Star Wars Jedi: Fallen Order has become the fastest-selling digital Star Wars game in the few weeks that it has been out and Electronic Arts’ best selling Star Wars PC title at launch, the publisher announced, beating both Star Wars Battlefront 2 and Star Wars based on its first two weeks. It’s also received positive reviews mostly across the board and is the highest-rated Star Wars game of this console generation and some say it’s the best Star Wars game ever made. When asked Apex Legends developers Respawn if they would be interested in continuing the story of Star Wars Jedi: Fallen Order with future titles, and Houser replied with a definitive “yes”. The positivity vibes are perhaps more because of people’s want for a singleplayer Star Wars adventure that has been lacking for so long because that desire from players has been there forever, but EA’s been more interested in live service games. The story presented in Star Wars Jedi: Fallen Order has a prologue and six main chapters to complete. The game takes about fifteen hours to complete and has some big and beautifully detailed worlds to explore. The entire game’s graphics make it one of the best looking if not the best Star Wars games to date.

Synopsis

In Star Wars Jedi: Fallen Order, players take on the role of Cal Kestis, a former Padawan hiding in plain sight after the Jedi were all but wiped out after Order 66 was executed by The Emperor. When he’s forced on the run, Cal is quickly met by his companions Cere Junda, a former Jedi Knight played by Debra Wilson and Greez, the larger-than-life Latero pilot voiced by Daniel Roebuck, who flies the crew’s ship known as the Stinger Mantis. BD-1, Cal’s faithful droid that’s as charming as he is useful, will help players navigate and explore diverse planets including the Wookiee homeworld, Kashyyyk, and the never-before-seen planet Zeffo. Cal and his companions are trying to stay one step ahead of the Empire and his new enemy, the Inquisition’s Second Sister, while they unravel a mystery tied to an ancient alien civilization that could help rebuild the Jedi Order.

Lightsaber

The sound and animation for the lightsaber is amazing and will make any Star Wars fan proud. Hearing that familiar snap-hiss as Cal ignites the blade or the swooping noises as he swings it makes the player feel like they are in a movie-quality video game because Respawn nailed it. that grunt stormtroopers will almost always go down in a single blow. Average troopers are no match for the power of the force and typically go down with just a strike so it just makes you feel even more like a Jedi badass that came to fuck shit up. The actual lighting of the lightsaber is another part of the game that deserves praise. Cal’s saber emits an actual glow and Respawn cleverly used this to make players have to use it to light up darker areas in the game. Even in later stages of the game, you can’t just charge in and destroy hordes of enemies by mindlessly mashing buttons. Players will have to carefully balance their saber skills, Force powers, and perfectly timed blocks to make it through.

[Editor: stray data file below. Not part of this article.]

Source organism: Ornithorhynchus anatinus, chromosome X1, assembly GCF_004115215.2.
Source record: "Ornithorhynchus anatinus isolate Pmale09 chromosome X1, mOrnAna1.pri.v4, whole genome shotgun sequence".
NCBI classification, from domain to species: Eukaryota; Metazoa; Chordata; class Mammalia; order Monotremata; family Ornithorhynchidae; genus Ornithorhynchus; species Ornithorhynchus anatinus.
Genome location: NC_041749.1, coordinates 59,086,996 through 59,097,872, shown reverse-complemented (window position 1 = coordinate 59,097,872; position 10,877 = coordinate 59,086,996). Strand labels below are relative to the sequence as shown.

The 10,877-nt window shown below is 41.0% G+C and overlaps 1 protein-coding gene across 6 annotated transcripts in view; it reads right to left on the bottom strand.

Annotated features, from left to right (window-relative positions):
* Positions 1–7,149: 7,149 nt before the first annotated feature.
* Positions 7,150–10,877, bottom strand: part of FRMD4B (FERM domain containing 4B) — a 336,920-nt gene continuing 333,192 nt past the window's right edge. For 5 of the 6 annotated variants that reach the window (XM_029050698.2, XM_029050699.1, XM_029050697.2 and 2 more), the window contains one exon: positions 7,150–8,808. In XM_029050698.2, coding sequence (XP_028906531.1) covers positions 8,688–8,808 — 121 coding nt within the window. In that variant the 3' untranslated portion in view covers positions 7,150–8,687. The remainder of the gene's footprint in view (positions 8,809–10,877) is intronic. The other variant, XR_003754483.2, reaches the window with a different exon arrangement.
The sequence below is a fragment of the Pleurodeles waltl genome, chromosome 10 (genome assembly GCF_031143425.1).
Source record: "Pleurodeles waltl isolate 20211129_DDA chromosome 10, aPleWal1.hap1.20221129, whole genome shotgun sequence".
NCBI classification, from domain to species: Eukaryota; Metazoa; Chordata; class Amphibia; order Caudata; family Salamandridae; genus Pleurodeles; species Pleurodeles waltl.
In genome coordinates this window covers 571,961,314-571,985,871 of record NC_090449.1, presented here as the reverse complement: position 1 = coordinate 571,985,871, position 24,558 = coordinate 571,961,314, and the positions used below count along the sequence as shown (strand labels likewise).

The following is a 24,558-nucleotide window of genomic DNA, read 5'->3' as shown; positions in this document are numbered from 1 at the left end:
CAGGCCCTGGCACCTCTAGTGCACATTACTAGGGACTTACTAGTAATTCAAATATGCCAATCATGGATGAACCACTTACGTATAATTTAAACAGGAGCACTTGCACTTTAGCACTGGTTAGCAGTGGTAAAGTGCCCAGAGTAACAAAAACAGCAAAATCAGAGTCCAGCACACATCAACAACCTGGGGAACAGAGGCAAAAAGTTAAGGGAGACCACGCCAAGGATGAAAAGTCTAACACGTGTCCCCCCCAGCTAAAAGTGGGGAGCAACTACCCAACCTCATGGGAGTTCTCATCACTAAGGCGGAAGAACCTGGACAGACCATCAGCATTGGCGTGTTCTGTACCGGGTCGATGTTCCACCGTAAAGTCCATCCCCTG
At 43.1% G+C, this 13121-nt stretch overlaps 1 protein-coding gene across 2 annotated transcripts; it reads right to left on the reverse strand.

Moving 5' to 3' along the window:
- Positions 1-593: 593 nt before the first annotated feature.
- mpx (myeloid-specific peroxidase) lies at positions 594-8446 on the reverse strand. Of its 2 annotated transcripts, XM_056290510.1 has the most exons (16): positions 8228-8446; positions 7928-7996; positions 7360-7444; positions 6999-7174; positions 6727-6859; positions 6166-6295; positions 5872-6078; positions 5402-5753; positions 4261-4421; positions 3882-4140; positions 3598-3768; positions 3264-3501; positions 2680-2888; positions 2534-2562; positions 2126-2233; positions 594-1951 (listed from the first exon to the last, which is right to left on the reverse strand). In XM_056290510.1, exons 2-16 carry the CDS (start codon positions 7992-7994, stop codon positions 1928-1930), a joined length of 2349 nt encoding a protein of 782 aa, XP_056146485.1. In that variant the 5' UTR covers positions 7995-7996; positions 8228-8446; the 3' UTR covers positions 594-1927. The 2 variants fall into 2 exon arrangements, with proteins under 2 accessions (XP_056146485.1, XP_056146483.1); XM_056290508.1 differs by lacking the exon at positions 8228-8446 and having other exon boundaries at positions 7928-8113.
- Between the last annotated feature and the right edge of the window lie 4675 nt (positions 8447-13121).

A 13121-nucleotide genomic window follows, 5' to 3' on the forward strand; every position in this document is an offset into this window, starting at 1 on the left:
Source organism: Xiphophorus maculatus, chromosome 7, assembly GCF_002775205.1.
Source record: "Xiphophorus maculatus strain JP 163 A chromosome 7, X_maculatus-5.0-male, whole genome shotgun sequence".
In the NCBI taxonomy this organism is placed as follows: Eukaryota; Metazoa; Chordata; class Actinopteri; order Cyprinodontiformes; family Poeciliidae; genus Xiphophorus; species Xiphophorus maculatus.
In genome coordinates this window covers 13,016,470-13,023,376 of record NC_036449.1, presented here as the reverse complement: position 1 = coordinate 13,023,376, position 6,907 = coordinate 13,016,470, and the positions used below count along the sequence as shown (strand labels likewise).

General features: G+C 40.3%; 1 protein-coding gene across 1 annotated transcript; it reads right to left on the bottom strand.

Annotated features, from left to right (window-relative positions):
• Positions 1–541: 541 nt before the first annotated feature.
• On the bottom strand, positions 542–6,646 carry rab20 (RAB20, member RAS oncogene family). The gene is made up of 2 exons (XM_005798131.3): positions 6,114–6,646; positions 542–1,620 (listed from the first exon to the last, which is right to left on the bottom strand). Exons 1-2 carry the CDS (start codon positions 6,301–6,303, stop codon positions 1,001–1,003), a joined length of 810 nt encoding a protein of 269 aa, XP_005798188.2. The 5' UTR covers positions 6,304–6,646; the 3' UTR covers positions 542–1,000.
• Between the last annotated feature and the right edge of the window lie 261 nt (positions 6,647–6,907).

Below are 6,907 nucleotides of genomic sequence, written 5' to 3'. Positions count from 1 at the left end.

Customization

The customization options are also what I have always wanted. Fallen Order lets you customize nearly every piece of the lightsaber from top to bottom with an assorted number of options. There are thousands of different combinations of gear even the choice of lightsaber color and odds are that your weapon will be totally unique from anyone playing the game. Cal unlocks new abilities in combat that only make the lightsaber even more fun to use as the game progresses.

New way of blocking 

Fallen Order takes a different approach compared to previous star wars games. Players can instantly and easily deflect blaster fire by just holding the block button. If you time it right you can fling back the laser bolts at enemies if you time your block just right. Other Star Wars games have handled blocking very differently than one another. The Force Unleashed series, would automatically block a few shots, while others, like Knights of the Old Republic, took an RPG stat-based numerical roll to whether players could block bolts or not.

In-game Map

The in-game map is of little help. It is a 3d type rendering of the world that provides precious little context for what you’re looking at. Being able to move the map around like a 3D object doesn’t help much with making it more functioning, and the map doesn’t even fully connect from one area to the other making it basically useless as areas get much larger.